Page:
"For some people, “open office” means tearing down the walls, installing benches, and giving workers the option to sit wherever they want—as long as it’s somewhere in the big open space. For others it represents one choice in an ecosystem of workspaces that allow people to work wherever they want."
The debate about "open offices" is more about semantics than workplaces. Before we start the bashing or praising, we need to get on the same page about what it means.
This article suggest we focus instead on creating places that cover these "seven critical c's: concentration, contemplation, collaboration, creativity, conversation, community, and caffeine.
Journaled study measured a 70% reduction in face-to-face interaction after the introduction of an open office
Organizations’ pursuit of increased workplace collaboration has led managers to transform traditional office spaces into ‘open’, transparency-enhancing architectures with fewer walls, doors and other spatial boundaries, yet there is scant direct empirical research on how human interaction patterns change as a result of these architectural changes."
In two separate field-based studies, the researchers documented a 70% reduction in face-to-face interaction after the introduction of an open office environment. Email communications increased by 25% to 50% during the same period. Co-located teams suffered the same decline as those that were not.
Pulling from other research, the article stresses:
- the relative richness of face-to-face over email and texting
- the importance of intermittent, rather than constant social interaction on collaborative work and problem solving
It concludes that open offices have the perverse effect of reducing, rather than increasing productive communication.
This claims to be the first study to empirically measure both face-to-face and electronic interaction before and after the introduction of an open office environment.
The measurement tools included sociometric badges (equipped with microphones, infrared sensors, accelerometers, and bluetooth sensors). Digital communications were collected from company servers. All participants were volunteers (52 in one case and 100 in the other). HR data indicated no bias.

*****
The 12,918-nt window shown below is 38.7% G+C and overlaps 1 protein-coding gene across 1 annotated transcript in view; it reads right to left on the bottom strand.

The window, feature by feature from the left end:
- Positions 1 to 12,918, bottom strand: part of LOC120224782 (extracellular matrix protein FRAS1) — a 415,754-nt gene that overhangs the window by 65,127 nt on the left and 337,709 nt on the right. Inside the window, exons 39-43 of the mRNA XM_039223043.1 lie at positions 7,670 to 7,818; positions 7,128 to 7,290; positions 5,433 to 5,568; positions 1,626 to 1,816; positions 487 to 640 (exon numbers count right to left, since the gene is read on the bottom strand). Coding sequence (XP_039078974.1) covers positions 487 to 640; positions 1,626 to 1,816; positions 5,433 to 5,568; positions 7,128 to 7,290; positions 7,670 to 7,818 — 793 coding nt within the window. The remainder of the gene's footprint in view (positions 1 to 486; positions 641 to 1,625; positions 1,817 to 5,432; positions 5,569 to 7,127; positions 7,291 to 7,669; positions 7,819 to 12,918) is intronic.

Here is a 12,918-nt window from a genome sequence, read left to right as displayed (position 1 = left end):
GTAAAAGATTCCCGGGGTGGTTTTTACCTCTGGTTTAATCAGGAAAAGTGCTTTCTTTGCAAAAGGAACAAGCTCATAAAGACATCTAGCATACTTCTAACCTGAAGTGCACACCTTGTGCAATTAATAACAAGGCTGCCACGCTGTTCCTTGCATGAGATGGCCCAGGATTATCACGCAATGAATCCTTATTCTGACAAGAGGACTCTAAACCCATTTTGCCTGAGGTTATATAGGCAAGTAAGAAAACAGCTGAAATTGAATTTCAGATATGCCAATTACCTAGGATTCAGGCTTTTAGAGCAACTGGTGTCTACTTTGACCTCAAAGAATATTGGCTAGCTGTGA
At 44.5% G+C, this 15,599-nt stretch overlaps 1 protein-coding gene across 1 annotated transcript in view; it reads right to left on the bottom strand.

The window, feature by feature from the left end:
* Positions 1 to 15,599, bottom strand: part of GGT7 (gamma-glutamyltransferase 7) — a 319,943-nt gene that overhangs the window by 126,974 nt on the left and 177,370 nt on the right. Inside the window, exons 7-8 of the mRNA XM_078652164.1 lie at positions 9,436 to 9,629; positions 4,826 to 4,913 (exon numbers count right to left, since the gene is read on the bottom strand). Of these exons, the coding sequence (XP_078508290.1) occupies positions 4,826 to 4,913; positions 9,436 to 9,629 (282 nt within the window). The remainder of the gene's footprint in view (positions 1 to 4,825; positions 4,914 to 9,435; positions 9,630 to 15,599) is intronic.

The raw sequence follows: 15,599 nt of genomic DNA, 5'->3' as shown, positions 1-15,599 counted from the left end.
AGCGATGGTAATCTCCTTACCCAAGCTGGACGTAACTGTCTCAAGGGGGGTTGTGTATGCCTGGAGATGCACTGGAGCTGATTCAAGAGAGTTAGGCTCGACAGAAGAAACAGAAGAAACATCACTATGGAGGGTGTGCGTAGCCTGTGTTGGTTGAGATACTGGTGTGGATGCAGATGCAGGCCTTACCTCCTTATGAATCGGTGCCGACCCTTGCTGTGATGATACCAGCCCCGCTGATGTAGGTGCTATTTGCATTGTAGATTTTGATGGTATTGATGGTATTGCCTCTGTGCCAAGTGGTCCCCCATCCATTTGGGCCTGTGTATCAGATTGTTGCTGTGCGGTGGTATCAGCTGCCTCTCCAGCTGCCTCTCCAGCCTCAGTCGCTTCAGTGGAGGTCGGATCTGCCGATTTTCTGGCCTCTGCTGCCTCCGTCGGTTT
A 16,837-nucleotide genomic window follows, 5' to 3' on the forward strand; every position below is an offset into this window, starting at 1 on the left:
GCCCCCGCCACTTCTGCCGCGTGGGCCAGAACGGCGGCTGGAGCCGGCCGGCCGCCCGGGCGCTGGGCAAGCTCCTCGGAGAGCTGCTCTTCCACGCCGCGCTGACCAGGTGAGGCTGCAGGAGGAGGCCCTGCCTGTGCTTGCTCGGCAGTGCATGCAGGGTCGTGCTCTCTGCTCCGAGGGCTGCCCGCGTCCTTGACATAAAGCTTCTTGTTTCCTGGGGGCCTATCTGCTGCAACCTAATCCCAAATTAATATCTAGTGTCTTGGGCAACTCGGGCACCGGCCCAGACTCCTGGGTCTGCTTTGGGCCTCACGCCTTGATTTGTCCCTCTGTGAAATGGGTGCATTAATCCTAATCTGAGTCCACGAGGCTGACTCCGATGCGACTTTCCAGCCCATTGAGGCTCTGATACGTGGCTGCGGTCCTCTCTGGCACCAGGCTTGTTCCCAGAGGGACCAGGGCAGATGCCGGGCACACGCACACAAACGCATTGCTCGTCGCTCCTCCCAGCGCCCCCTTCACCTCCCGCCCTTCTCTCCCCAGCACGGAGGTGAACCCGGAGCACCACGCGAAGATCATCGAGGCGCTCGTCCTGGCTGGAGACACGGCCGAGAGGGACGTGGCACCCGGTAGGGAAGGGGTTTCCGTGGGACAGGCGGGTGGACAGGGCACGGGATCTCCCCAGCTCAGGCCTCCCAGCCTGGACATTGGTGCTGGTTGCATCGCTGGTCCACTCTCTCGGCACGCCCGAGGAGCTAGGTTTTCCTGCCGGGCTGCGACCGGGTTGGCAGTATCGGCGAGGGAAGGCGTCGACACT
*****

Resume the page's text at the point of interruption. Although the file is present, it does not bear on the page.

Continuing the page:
How smart companies are rewriting the rules of the open workplace
This study of 600 executives and 600 employees shows a big disconnect between how each group sees the problem of office noise. While only 35% of executives say noise reduces their employees' satisfaction and productivity, over half (50%) of employees say it does. The report suggests the problem may lie in the fact that executives don't feel the pain. Sixty-two percent still have private offices, compared to only 14% of employees.
The study also uncovers the need for better remote work tools, technology integration, and a clearer understanding of work-life boundaries.
If office noise is such a problem, why don’t noisy coffee shops, airports, or co-working spaces bother us?
"The problem may be that, in our offices, we can’t stop ourselves from getting drawn into others’ conversations or from being interrupted while we’re trying to focus. Indeed, the EEG researchers found that face-to-face interactions, conversations, and other disruptions negatively affect the creative process."
This HBR article suggests the problem with noisy offices is more a matter of who's making the noise than how loud it is. Recent brain science suggests just the right amount of noise (i.e. coffee shop level) may enhance creativity.
Using nature to battle noise pollution in the office: Plantronics takes a creative approach to open office distractions
In the Netherlands, global headset manufacturer Plantronics is finding novel new ways to counter noise pollution in its new flagship smart workspace.
More and more businesses move to open plan environments in an attempt to engender higher collaboration between employees and better utilisation of the floor space by bringing in flexible or smart working practices.” But these actions, According to Paul Clark, Managing Director for Plantronics in Europe and Africa, are putting people in a “melting pot of noise.”
- Leesman’s research says dissatisfaction with “noise levels” is the strongest likely indicator that a person’s workplace is affecting their productivity
- Plantronics research shows that 93% of office workers claim to be adversely affected by the noise in their workplace
- 73% report that their employer takes no action to address the problem
- 61% of respondents say that they take matters into their own hands by listening to music and other audio through headphones
Plantronics opted for biophilic solutions, adding the sound of running water as an “overlay to the general hubbub” of the office.